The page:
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| Estimated reading time: 2 min.|| Mónica Pons Eduardo Epifanio|
The scent of the sheepherding environment, the traditional clothing of the members of the community and the great number of attendees of this festival are the essence of this gathering of traditions.
|In Caviahue, Cajón Chico is a synonym for the “summer cattle transhumance area” for the Mapuche people, a place where they spend their everyday lives during hot weather and the site chosen for the annual Loom Festival late in the summer.|
It is a wide valley nestled by mountains with small lagoons and huge rocks spread at random. Several rural houses with their cows, horses and goats were the ideal environment for the exhibition of the rural skills planned for this celebration.
Everything started very early on a Saturday morning. The area boasted its festival colors thanks to the hard-working planners. National colored flags and posts recently painted led us to the wild horse riding arena, the spot where the most attractive events take place.
At the broadcasting stand, the presenter and payadores ( gaucho minstrels) conducted the festival by cheering up and entertaining attendees but, mainly, by giving details about the schedule of events.
|The opening parade was amazing: enveloped by a big dust cloud, the Mapuche horsemen started to come into the riding arena bearing their insignia. They showed off their best clothes and their horses were dressed up with plaited leather and silver details.|
“Sorry for the dust, but it is the arrival of Argentinian peasants! Don’t stop clapping your hands!”, were the words uttered by the presenter. “Dogs, faithful to their gauchos, could not stay at home and they have also come to this celebration”, he added.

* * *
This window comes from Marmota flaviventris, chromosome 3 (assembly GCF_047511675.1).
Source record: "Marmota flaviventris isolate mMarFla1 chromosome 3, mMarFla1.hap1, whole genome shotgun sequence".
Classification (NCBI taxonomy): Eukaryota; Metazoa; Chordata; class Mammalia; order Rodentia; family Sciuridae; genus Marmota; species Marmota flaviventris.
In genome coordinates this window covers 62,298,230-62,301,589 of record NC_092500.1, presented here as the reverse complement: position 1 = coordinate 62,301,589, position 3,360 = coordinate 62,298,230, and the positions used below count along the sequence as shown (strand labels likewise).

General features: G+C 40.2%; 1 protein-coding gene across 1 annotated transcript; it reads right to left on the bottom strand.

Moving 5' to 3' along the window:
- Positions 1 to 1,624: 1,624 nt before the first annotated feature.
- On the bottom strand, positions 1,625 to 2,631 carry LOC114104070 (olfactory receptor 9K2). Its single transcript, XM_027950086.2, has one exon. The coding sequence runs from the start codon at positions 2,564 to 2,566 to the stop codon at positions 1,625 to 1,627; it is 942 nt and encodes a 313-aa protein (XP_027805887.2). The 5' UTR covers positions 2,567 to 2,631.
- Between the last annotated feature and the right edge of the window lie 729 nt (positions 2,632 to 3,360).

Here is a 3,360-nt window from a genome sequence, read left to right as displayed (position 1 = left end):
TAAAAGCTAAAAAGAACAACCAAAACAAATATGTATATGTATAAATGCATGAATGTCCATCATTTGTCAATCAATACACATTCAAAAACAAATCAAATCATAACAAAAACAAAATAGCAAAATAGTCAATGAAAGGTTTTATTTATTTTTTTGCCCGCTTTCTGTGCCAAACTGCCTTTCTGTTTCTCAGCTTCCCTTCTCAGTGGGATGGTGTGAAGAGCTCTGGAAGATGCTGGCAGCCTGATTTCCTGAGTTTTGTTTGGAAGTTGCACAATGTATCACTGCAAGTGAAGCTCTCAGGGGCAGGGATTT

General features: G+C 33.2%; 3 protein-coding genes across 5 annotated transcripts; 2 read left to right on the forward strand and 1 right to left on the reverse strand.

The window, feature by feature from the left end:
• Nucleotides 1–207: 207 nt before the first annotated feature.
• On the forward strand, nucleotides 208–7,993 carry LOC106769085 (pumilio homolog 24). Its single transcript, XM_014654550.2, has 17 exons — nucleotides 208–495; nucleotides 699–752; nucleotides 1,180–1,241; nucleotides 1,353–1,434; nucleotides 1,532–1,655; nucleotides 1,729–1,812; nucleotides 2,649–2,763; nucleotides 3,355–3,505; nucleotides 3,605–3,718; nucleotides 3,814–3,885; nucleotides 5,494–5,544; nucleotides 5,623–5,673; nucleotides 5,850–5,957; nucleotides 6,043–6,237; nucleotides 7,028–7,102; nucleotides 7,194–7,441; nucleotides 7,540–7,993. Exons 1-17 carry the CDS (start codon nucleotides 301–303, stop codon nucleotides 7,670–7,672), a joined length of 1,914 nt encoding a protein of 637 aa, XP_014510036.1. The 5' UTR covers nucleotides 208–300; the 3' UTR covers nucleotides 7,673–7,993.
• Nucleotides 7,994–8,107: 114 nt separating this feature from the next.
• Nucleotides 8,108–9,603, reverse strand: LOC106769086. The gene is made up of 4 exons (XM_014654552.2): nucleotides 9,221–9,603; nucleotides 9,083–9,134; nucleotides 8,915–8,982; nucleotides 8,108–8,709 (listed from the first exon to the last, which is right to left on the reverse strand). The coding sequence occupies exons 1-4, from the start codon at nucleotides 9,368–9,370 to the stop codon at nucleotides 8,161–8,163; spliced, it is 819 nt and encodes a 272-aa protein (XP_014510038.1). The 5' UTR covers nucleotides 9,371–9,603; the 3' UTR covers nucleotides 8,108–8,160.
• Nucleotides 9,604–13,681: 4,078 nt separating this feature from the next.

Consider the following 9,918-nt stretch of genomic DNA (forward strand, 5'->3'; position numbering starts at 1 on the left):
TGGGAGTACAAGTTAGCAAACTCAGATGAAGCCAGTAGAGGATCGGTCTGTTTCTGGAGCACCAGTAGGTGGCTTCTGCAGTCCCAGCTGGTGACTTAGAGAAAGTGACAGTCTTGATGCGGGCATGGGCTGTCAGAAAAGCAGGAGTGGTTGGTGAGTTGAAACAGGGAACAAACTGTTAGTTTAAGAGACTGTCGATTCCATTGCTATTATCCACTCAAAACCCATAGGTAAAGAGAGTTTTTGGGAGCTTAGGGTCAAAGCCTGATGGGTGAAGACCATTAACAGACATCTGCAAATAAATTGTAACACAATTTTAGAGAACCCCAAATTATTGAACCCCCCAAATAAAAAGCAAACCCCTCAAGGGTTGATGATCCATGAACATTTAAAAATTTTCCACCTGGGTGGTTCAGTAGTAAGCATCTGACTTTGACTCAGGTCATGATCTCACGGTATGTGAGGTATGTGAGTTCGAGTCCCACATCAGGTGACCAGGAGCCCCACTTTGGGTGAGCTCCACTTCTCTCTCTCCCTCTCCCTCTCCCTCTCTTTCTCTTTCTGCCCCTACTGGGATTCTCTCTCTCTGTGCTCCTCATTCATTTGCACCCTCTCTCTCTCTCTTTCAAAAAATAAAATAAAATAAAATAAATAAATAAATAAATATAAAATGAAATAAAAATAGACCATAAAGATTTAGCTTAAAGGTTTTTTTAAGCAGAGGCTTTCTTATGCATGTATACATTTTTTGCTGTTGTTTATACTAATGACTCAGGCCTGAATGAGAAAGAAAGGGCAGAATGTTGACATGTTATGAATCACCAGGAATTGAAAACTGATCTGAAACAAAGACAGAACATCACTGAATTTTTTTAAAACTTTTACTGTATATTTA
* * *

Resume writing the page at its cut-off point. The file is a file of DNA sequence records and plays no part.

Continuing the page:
Clothing varied according to the different generations of horsemen. While the old ones had not forgotten to wear their traditional woolen hats and a facón (dagger) at their backs tucked into their belts, the young ones were proud to wear more informal clothing: woolen or knitted beret tipped to the side and cell phones in the side pockets of their loose-fitting bombacha pants.
All of a sudden, a herd of curious goats crossed the parade among various delegations. As this herd was supposed to take its daily natural route, nobody dared to stop them.
|The first challenge was the selection of the best “tack”. We could see a series of criollo horse riding skills for all ages. They displayed all the tasks of their daily rural life: wild horse riding, calf hobbling competition, roping and riding the animal bareback, the ring race, etc. The movements of the horse and its rider were so harmonious that they started to blend as one. |
We visited the stands where different kinds of blankets, ponchos and woven wide belts on looms attracted the attention of guests. We appreciated the hard work and the variety of techniques used by weavers. Lorena Torres, the young woman who ran the organization, revealed she was absolutely certain that women and young people have played an important role within the community. Along with the loom teacher, Herminia González, these women have been involved in passing on their traditions regarding not only this female activity but also the oral language learned from the elderly.
Herminia explained to us the steps previous to loom weaving: from the preparation of warp with the wool from their own sheep to the setting up of the wooden frame and the support of the fabric, all of which is made by these women.
“What product do you think dyes the clothes?”, asked Lorena. “The soot from the stoves, onion skins and pine kernels, among other ways of dyeing”, she told us bearing in mind our poor knowledge on this artistic activity.
|Herminia’s hands passed the yarns through the looms, by grabbing the woven piece with a wooden stick in order to tighten it. We learned how to draw the design, to handspin yarn on a spinning wheel and that the craftswomen of the community Millaín Currical had been granted awards as the best weavers in the Province of Neuquén.|
We felt kindness and respect about their traditional greeting of kissing both cheeks. We bade farewell to them and we took this expression of love and respect as our own.
We promised to come back to this festival which, year after year, offers more and more activities, appeals more attendees and adds brightness to the town. We left two days of incredible wild horse riding behind in order to choose the best riding but, above all, to satisfy our desire to chat over the bonfire.
Cajón Chico is located on Provincial Route 26, ten kilometers from the Caviahue town towards Loncopué.
Admission is not free, a ticked is required.
Saturday night, popular dance.
A bar is available at the festival.